Your German course sounds wonderful, Paul. You say it included "current events, film, songs, poetry, and theatre enhance the study of: grammar, reading, writing, listening, and speaking." These are such engaging ways to make language learning come alive. I especially like the inclusion of plays. I think having learners act out plays can be such a great language learning experience! One resource I've drawn upon for plays is the We Are New York videos since the transcripts are available online and there are role plays featured, too.
I also love that your course included poetry. I have been inspired by the Poetry Out Loud project. Following the basic idea of Poetry Out Loud, I've had learners memorize selected poems and create presentations to accompany their recitation in class. I would love for them to present to others outside of class at some point.
A class size of 10. That's surely not always possible -- but terrific!
Finally, you teach learners very early in the process how to ask speakers to speak slowly and clearly. This is so important. We can also focus on other communication strategies such as "Please repeat." "How do you spell it?" "What did you say?" etc. "WHEN did you say you came to the US?" -- asking the question this way, let's the conversation partner know that he/she understood most of what was said.
Thanks for telling us more about your language learning experiences, Paul.
Members, tell us about your experiences learning another language -- including if that "other language" is English.
I've enjoyed reading about your teaching and language learning experience. I am a non-native English speaking ESL teacher. German is my L1, and I studied Latin for 5 years in high school in Germany. I've learned Spanish informally from my students and podcasts since then. However, I also have learners from various other L1 backgrounds and I always make it a point to learn a few simple phrases in their language ("hello" and usually "I'm proud of you" gets a lot of smiles when they finally recognize what I'm trying to say).
I'm told that I have native-like pronunciation although I did not move to the US until my late teens. I started learning English in school beginning in 5th grade. I agree that practicing pronunciation is important from the very beginning; however, I don't think we should put English in the "most difficult language" category. It's not phonetic, has terribly confusing spelling conventions, and connected speech makes it tricky to decode when listening, but grammatically it's comparatively simplistic. What I do think is lacking is for native speakers to realize HOW certain sounds are formed. I had to discover for myself that there are different ways to make an L sound (L in light vs L in full, which is different from L in German (straight tongue) or even in Spanish) for example. But to teach someone to make a dark L (ending L) sound, you have to know that the tongue muscle moves backward, almost closing your throat. Once you know the mechanics, it's a bit easier to attempt to say the sound (still takes lots of practice!)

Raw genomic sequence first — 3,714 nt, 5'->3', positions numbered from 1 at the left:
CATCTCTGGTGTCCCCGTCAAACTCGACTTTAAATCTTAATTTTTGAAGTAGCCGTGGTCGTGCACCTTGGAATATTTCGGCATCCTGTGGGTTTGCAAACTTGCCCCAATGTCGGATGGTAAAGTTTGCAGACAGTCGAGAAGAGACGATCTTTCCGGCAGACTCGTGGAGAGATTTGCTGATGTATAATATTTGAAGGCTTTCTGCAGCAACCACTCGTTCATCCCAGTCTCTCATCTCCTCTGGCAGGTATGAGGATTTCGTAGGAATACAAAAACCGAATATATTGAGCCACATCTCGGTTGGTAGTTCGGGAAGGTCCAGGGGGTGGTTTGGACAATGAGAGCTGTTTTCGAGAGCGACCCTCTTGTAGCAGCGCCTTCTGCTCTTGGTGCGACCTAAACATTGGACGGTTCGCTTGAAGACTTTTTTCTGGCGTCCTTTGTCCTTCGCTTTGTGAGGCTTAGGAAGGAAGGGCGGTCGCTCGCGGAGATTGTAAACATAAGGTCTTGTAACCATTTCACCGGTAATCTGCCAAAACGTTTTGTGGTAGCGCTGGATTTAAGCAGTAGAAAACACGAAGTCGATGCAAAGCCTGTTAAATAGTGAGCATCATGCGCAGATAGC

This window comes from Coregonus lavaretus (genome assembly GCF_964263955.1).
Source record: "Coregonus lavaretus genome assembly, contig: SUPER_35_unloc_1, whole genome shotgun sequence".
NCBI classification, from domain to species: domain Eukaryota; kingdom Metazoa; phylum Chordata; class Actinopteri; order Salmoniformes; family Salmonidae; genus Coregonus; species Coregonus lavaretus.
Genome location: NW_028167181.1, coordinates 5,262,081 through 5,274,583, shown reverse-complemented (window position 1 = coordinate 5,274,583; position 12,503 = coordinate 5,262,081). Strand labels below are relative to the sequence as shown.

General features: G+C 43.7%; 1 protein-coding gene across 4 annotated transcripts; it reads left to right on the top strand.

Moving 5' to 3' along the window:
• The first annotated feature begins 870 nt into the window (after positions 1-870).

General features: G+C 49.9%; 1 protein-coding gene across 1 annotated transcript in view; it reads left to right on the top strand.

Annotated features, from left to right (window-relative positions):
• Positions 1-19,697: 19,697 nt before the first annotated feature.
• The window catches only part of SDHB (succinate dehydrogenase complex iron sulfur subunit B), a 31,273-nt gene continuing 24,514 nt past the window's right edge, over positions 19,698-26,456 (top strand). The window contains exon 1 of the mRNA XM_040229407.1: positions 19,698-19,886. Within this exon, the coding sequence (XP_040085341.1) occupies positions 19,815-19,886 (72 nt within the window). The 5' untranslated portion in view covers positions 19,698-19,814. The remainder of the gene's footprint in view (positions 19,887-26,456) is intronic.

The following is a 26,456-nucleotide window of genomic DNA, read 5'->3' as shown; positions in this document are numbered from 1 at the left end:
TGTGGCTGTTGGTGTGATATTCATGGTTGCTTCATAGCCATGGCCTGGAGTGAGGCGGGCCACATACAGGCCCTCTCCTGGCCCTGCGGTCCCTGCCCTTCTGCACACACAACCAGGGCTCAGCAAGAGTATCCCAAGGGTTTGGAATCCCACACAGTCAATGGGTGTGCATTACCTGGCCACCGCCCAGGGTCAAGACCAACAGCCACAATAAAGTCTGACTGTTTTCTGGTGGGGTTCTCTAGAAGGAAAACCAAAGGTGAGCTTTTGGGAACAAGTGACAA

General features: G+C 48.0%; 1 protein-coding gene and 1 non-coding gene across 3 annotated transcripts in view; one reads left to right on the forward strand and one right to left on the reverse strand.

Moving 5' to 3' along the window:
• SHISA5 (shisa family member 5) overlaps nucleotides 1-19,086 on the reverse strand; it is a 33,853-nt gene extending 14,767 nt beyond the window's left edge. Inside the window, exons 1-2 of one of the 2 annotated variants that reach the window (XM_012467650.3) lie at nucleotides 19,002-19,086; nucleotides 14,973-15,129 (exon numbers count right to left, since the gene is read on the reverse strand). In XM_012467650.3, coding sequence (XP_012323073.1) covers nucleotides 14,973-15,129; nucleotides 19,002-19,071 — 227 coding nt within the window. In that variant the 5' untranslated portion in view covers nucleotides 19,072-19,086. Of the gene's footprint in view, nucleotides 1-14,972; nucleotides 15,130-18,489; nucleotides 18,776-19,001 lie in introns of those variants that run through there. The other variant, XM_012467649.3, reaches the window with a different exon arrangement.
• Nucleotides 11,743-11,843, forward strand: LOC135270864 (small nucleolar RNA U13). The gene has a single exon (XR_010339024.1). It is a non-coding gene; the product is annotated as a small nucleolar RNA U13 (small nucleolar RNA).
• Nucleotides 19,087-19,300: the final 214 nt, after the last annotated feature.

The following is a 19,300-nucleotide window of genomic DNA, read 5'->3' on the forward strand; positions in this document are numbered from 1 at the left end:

I now use the Color Vowel chart as a visual reference for vowel sounds (they have a few free resources and more that can be purchased) and I do minimal pair practice as Paul described in another thread with both vowels and consonants. I also point out the difference between the spoken sounds (linking) and the written words.
Danke, Kat, entchulidigen sie, but I do not remember much German. I think maybe if I lived there for a few months....mmmmm.
Please send a reference about the color vowel chart. For beginning students I usually focus on making the sounds of consonants, in particular G/J, V vs R, W vs V, and Th...The pronuciation of short i and short e is also important.
The method I use is classroom participation, at first slowly and with a lot of humor. I use the alphabet, numbers and greetings.
My first and only rule is - no making fun of others in the class when we are practicising English pronunciation.
I emphasize that everyone has the same problems, and that it takes time and pracitice. A little bit everyday adds up to a lot!
I tell everybody the funny stories of how I learned to pronounce Spanish, especially RR.
Gradually the students begin to pronounce better and to speak or read out loud with confidence. Then the major part of my job is done.
Hi Kat, Thanks for sharing your experiences as a language learner and teacher. As you have done, we teachers can definitely work on learning some useful phrases in learners' languages. I agree with you that English grammar is relatively easy. The pronunciation and spelling are usually the most challenging aspects.
Susan, Yes! ESL teachers can and probably should learn some useful phrases in other languages, especially those of their students. I recommend that - at least for beginners - teachers use bilingual material: texts, websites, dictionaries, etc.
I teach all beginners the following Basic Vocabulary for three months:
The alphabet, the numbers...up to one million!.., greetings and salutations, food, directions, parts of the body, days and months, the family the school, question words - how to ask...and answer, the present tense of "To Be", colors, etc. Plus I always teach about 500 cognates!
We all can learn basic vocabulary of any language our students speak. Here is a sample of my bilingual/phonetic dictionary:
DICCIONARIO BILINGÜE -
Palabras communes-- Por Paul Rogers
Note: at the suggestion of a friend, I did not separate the book into two separate parts, English to Spanish and Spanish to English.
A a (ei) a (esp). - un, una (ing.) - to, at
abajo - down
abierto - open
able (ebal)- capaz
about (abaut) - acerca de, casi
abre - open
abierto - open
abrigo - coat
abril - April
abundante - abundant
acabar - reach
accept (aksept) - aceptar
accidente - accident
aceituna - olive
actividad - activity
actor - actor
add (ad) - sumar
etc.etc. up to 500 words